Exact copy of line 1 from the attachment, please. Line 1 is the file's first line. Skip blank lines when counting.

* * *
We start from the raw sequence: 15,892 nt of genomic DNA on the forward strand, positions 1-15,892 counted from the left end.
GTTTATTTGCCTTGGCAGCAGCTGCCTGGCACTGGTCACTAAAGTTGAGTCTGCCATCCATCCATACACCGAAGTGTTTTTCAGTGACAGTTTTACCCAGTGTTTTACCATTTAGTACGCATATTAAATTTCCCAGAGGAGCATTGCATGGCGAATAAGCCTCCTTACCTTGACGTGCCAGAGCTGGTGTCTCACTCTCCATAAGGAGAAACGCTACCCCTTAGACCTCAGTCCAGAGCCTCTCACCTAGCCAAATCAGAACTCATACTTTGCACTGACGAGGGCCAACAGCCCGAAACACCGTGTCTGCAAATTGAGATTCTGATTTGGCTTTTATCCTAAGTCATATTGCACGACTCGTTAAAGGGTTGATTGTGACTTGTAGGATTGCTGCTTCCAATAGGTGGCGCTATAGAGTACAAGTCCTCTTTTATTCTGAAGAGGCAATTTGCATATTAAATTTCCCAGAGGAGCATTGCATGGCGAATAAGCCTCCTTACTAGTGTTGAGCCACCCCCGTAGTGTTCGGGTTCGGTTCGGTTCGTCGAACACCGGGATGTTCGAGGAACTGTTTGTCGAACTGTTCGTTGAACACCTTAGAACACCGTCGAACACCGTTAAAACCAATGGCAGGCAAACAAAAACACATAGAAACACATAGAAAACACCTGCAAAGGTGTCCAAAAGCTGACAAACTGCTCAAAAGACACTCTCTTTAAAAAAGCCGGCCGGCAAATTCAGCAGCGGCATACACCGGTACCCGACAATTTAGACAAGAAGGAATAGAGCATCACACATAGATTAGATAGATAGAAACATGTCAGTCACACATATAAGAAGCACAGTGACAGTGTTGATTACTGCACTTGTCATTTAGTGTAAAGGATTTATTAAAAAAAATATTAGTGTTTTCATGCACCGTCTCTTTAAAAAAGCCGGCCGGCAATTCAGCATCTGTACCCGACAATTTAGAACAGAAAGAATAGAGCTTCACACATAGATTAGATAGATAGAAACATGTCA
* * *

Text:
We start from the raw sequence: 15,892 nt of genomic DNA on the forward strand, positions 1-15,892 counted from the left end.